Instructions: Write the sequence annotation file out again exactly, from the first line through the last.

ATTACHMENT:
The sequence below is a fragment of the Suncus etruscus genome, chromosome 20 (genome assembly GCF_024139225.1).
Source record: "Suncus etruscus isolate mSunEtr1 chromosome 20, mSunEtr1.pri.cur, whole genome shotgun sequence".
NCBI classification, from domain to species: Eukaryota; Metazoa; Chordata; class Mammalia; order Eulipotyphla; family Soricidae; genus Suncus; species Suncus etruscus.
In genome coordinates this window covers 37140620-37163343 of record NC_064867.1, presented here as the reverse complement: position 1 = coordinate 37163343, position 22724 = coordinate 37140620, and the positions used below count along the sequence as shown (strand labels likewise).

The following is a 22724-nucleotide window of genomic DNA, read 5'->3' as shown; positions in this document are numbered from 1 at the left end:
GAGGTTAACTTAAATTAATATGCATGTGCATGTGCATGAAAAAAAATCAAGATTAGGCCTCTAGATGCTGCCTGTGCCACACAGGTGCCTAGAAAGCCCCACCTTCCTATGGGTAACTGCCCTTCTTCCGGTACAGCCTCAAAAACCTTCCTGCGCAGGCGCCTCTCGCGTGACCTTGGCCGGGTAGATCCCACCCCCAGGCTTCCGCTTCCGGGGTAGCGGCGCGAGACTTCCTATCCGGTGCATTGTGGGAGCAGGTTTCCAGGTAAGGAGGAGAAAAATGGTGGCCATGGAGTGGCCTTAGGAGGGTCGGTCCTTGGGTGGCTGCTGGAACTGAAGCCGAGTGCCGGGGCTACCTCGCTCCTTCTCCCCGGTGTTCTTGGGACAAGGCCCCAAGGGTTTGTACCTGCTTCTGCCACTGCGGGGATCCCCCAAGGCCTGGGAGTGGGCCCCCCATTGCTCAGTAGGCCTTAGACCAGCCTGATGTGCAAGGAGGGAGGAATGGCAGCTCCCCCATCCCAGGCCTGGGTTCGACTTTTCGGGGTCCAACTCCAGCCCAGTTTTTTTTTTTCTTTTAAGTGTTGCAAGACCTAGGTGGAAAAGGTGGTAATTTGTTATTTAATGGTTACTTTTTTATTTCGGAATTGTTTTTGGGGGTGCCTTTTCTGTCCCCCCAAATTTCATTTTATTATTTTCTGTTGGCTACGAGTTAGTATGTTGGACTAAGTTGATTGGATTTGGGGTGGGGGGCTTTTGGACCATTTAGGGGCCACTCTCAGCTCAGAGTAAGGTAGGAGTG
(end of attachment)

The sequence below is a fragment of the Suncus etruscus genome, chromosome 20 (genome assembly GCF_024139225.1).
Source record: "Suncus etruscus isolate mSunEtr1 chromosome 20, mSunEtr1.pri.cur, whole genome shotgun sequence".
NCBI classification, from domain to species: Eukaryota; Metazoa; Chordata; class Mammalia; order Eulipotyphla; family Soricidae; genus Suncus; species Suncus etruscus.
In genome coordinates this window covers 37140620-37163343 of record NC_064867.1, presented here as the reverse complement: position 1 = coordinate 37163343, position 22724 = coordinate 37140620, and the positions used below count along the sequence as shown (strand labels likewise).

The following is a 22724-nucleotide window of genomic DNA, read 5'->3' as shown; positions in this document are numbered from 1 at the left end:
GAGGTTAACTTAAATTAATATGCATGTGCATGTGCATGAAAAAAAATCAAGATTAGGCCTCTAGATGCTGCCTGTGCCACACAGGTGCCTAGAAAGCCCCACCTTCCTATGGGTAACTGCCCTTCTTCCGGTACAGCCTCAAAAACCTTCCTGCGCAGGCGCCTCTCGCGTGACCTTGGCCGGGTAGATCCCACCCCCAGGCTTCCGCTTCCGGGGTAGCGGCGCGAGACTTCCTATCCGGTGCATTGTGGGAGCAGGTTTCCAGGTAAGGAGGAGAAAAATGGTGGCCATGGAGTGGCCTTAGGAGGGTCGGTCCTTGGGTGGCTGCTGGAACTGAAGCCGAGTGCCGGGGCTACCTCGCTCCTTCTCCCCGGTGTTCTTGGGACAAGGCCCCAAGGGTTTGTACCTGCTTCTGCCACTGCGGGGATCCCCCAAGGCCTGGGAGTGGGCCCCCCATTGCTCAGTAGGCCTTAGACCAGCCTGATGTGCAAGGAGGGAGGAATGGCAGCTCCCCCATCCCAGGCCTGGGTTCGACTTTTCGGGGTCCAACTCCAGCCCAGTTTTTTTTTTTCTTTTAAGTGTTGCAAGACCTAGGTGGAAAAGGTGGTAATTTGTTATTTAATGGTTACTTTTTTATTTCGGAATTGTTTTTGGGGGTGCCTTTTCTGTCCCCCCAAATTTCATTTTATTATTTTCTGTTGGCTACGAGTTAGTATGTTGGACTAAGTTGATTGGATTTGGGGTGGGGGGCTTTTGGACCATTTAGGGGCCACTCTCAGCTCAGAGTAAGGTAGGAGTG